Like most in his market, Blau's is a union shop, which means he contributes to the union pension fund. To attract and retain the best and brightest professionals, Blau offers the additional benefits of profit sharing and a money purchase pension plan. The cost to the company is not as high as you might expect. By attracting better employees, production and sales efficiency is improved, but even more significantly, employee turnover is reduced. Few PHC contractors can boast 30-year employees, but Blau has several. The cost of a better benefit package is more than balanced by reduced turnover costs.

Pay Me Now Vs. Pay Me Later

Death and taxes are two sure things in life. As Blau Plumbing prospered, its IRS payments grew. When Blau Plumbing began paying into its employee retirement programs, it effectively reduced taxable income, resulting in a lower tax bite. It's sort of like instantly earning 25 percent (or more) on the retirement funds, since that's how much would have gone up to Capitol Hill anyway. For employees, funds contributed to qualified retirement plans are moved from the “Pay Uncle Sam Now” column into the “Pay Myself” column. Taxes are then deferred from peak earning years, to be paid during retirement years when in a lower tax bracket.* In other words, retirement planning makes good economic sense for the company, as well as the employees.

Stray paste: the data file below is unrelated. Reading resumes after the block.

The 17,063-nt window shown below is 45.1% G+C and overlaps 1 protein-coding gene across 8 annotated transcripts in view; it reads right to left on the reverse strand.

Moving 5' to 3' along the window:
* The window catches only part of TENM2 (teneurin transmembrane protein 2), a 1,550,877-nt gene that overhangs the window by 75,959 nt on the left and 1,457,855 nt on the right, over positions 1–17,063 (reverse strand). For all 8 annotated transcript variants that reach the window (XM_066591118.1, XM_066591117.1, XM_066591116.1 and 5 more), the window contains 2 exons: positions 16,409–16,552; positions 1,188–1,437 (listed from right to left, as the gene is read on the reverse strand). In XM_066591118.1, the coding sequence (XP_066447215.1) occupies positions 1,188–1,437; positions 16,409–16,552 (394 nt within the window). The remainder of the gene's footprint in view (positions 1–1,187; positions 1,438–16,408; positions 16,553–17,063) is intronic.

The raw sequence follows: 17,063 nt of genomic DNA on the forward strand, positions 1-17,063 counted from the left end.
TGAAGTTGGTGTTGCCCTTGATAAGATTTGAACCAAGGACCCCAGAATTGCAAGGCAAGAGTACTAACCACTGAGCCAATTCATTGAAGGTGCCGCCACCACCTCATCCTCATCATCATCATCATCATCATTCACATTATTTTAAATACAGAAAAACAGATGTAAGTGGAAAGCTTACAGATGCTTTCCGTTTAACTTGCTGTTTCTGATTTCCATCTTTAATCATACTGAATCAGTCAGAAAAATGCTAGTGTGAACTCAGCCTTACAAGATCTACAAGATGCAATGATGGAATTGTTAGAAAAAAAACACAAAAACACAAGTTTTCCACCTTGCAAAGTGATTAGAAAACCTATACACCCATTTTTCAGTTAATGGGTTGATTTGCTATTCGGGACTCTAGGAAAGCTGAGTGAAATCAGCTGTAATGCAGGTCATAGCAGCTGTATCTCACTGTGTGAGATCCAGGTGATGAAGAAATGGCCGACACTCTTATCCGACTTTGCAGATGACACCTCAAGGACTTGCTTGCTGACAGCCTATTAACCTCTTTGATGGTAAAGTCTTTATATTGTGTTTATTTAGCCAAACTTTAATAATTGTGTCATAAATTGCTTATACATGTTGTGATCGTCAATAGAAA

How Much Do I Need?

Besides spoiling grandchildren, Frank and Irene, his lovely bride of 56 years, are deeply involved in preserving the heritage of their community. Frank also maintains his deer lodge and, of course, can regularly be found on the links at his country club. Living on a fixed income isn't so bad when there's enough in the pipeline.